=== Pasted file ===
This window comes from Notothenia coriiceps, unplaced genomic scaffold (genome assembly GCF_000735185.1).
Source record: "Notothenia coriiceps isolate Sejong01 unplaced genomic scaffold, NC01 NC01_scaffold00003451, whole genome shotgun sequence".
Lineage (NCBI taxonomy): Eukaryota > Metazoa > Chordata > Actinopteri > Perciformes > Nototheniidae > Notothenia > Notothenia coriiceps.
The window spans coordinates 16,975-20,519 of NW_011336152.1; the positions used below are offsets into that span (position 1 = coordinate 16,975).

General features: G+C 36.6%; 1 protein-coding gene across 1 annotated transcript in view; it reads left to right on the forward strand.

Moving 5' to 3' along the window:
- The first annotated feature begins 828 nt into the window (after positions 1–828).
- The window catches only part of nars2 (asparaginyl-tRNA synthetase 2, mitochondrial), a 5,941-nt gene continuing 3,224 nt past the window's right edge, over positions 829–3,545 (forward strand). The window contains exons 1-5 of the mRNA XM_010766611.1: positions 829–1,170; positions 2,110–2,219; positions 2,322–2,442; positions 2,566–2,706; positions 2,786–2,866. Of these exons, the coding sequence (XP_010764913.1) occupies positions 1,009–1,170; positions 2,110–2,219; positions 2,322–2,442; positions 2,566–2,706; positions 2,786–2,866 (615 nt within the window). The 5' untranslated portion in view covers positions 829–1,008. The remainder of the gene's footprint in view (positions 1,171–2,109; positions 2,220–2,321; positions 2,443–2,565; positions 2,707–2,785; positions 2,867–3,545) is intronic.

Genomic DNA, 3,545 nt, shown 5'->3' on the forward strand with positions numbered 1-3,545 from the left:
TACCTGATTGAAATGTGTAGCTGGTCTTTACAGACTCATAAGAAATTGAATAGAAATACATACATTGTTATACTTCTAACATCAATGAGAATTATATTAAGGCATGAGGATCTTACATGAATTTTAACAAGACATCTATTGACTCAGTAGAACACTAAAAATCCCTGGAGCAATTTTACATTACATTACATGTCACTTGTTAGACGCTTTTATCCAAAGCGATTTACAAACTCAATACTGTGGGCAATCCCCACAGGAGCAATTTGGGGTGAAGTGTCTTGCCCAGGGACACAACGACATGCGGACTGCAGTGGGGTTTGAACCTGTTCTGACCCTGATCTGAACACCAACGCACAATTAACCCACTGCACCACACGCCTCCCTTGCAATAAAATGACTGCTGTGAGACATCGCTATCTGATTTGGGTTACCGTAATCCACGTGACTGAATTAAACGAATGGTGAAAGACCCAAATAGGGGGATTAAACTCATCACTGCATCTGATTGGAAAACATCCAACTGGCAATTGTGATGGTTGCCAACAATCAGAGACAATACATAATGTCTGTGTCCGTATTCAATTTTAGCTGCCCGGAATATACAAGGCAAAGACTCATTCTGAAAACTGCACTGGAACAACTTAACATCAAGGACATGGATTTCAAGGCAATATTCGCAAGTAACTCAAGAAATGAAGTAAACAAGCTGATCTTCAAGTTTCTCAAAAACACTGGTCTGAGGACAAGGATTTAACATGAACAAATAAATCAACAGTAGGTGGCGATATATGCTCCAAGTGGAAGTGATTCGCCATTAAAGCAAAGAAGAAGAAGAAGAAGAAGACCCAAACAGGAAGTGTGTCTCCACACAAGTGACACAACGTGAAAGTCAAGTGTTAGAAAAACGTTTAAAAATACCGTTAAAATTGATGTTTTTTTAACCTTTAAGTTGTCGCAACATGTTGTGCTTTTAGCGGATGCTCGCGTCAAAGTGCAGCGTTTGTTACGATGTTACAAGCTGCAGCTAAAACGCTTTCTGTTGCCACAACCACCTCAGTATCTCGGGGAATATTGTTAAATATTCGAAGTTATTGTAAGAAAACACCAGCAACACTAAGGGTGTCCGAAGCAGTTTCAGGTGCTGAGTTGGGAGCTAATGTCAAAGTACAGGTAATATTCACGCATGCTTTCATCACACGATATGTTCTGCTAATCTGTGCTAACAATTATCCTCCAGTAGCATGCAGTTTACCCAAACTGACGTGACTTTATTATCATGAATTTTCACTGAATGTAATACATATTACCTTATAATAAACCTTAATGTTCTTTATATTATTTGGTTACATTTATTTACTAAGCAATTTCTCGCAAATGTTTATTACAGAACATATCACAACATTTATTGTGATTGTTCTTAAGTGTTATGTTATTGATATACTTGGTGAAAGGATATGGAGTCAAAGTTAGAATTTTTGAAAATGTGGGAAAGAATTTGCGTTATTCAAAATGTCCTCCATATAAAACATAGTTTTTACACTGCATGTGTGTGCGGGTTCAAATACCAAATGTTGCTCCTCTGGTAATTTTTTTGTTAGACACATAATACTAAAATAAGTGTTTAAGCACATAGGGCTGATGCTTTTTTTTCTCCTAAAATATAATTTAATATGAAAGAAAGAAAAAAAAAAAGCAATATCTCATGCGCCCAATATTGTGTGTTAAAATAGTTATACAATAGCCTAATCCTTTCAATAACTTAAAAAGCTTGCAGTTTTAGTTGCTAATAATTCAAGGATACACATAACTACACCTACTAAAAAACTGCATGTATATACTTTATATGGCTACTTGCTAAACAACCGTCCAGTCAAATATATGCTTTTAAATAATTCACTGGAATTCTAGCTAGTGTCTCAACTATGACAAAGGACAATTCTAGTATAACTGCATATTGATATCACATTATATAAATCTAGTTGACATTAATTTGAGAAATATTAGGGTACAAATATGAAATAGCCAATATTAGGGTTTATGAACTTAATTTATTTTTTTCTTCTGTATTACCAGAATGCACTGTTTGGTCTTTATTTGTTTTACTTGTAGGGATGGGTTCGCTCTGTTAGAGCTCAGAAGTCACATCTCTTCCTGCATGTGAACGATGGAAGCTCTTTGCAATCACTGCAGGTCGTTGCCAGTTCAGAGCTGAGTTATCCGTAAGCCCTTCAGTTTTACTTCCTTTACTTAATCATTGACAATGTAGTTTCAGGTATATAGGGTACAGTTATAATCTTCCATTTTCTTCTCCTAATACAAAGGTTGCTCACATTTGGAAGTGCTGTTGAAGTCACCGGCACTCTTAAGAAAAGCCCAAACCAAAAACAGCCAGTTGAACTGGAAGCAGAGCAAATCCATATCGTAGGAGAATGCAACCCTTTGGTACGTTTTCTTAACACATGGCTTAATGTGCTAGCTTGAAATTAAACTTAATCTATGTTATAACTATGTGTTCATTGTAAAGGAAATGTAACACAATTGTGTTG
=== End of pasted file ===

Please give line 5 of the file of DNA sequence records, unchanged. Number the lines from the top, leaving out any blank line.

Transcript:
General features: G+C 36.6%; 1 protein-coding gene across 1 annotated transcript in view; it reads left to right on the forward strand.